Women in marketing: Overcoming imposter syndrome
- 02 June 2023
Imposter syndrome is something a lot of people can relate to. But how do we overcome this? Marketing leader Visha Kudhail, managing director Katie Bullon and CIM course director David Hare share their insights into how marketers at all levels can combat these feelings and flourish in their careers.
Do you struggle to feel confident at work despite being eminently qualified for your job? Perhaps you often find yourself plagued by self-doubt. If so, you may be experiencing imposter syndrome, a phenomenon that affects many.
First used by psychologists Suzanne Imes and Pauline Rose Clance in the 1970s, imposter syndrome refers to feeling anxious and insecure, despite others perceiving you as high-performing. These individuals often doubt themselves, even in areas where they typically excel, which can lead to symptoms of anxiety and depression.
Many prominent names, including Facebook's former chief operating officer Sheryl Sandberg, Huffington Post co-founder Arianna Huffington, and even legendary musician David Bowie have all admitted to having self-doubts in light of their own achievements. These admissions often describe feelings of having ended up in successful positions, not because of their accomplishments but simply because of oversight or luck.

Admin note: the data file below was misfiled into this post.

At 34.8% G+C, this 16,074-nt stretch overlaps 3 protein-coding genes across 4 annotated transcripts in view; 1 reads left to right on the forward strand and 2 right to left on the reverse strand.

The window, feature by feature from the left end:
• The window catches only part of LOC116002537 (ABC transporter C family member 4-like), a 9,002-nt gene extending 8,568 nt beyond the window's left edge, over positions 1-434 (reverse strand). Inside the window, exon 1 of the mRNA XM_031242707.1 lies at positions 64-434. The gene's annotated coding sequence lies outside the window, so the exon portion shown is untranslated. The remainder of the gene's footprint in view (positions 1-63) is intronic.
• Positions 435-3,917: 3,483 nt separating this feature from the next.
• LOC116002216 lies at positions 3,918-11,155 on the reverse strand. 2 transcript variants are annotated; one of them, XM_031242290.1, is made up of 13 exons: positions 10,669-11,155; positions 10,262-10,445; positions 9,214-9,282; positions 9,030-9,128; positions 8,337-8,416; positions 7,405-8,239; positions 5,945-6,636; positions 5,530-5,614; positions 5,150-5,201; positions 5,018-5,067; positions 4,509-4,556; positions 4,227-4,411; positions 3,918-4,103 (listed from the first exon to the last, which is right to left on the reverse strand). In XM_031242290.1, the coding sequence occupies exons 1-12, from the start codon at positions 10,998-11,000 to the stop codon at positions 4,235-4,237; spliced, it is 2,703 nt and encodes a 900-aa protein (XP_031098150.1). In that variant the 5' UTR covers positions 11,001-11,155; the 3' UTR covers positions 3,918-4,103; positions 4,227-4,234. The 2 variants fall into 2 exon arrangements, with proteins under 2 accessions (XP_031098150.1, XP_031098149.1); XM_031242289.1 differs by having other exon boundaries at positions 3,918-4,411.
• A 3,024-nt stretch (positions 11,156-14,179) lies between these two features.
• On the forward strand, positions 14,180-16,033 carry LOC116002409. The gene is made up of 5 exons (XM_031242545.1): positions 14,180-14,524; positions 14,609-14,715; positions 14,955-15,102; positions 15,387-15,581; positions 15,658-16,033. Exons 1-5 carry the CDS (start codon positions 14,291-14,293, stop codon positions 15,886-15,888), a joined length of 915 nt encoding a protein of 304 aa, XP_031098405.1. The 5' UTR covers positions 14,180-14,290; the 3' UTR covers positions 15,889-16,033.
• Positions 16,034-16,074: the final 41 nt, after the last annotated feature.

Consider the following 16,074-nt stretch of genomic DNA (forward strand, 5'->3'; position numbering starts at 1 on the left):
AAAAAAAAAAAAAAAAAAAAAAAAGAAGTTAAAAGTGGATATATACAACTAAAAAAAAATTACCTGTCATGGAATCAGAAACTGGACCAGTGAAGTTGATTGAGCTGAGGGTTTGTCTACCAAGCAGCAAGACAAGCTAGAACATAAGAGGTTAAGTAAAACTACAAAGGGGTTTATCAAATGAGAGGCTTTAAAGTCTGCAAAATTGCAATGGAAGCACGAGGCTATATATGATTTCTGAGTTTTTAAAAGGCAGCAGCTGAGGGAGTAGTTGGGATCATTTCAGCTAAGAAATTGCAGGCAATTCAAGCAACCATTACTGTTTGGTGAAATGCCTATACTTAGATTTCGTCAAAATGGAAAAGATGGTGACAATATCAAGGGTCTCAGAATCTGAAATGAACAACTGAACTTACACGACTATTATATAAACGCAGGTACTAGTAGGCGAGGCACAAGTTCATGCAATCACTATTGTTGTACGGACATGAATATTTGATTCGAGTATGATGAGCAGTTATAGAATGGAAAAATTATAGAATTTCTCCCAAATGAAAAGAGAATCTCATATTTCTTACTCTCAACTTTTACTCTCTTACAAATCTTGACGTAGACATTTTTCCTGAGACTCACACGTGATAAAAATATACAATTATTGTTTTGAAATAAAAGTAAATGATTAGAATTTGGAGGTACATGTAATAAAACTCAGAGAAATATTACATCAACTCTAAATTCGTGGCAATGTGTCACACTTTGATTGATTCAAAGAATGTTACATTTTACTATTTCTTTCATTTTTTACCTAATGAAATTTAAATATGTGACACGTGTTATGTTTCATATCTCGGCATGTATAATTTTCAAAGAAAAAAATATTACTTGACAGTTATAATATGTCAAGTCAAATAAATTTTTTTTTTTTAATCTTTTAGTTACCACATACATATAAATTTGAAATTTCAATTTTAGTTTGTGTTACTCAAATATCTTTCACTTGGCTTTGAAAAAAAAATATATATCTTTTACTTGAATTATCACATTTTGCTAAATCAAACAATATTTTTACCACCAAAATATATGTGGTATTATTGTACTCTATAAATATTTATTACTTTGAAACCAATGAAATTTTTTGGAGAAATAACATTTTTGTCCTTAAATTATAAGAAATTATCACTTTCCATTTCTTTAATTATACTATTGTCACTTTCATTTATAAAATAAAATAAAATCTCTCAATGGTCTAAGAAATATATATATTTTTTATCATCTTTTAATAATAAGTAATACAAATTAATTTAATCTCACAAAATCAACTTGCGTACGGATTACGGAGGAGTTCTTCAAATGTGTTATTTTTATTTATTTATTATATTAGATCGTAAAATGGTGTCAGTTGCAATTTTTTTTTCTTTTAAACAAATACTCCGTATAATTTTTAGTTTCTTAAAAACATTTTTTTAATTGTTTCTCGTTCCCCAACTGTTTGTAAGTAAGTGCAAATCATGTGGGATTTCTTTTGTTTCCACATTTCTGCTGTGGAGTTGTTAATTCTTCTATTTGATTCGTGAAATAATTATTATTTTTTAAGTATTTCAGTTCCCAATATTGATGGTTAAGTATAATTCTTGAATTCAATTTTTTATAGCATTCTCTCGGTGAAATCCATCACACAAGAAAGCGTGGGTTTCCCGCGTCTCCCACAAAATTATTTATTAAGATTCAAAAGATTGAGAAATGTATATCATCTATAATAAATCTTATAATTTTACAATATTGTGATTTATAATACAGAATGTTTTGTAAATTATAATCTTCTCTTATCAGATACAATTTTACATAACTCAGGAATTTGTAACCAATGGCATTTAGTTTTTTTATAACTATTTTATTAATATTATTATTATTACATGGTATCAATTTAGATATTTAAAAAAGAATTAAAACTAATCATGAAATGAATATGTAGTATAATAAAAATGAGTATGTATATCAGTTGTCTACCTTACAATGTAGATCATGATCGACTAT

CIM course director, David Hare provides some insight. “If this sounds like you, then you might also have a fear of ’being found out’, because you subconsciously believe ‘I don’t deserve to be here’. Or, to avoid even having that feeling in the first place, you might hold yourself back from going for a promotion, with all sorts of self-defeating self-talk, such as ’Who am I to go for such a senior role?’.
When this concept was initially introduced, it was found to be particularly prevalent and intense among a select sample of high-achieving women. Although society now recognises it as something experienced by a much wider group of people, women are still especially susceptible.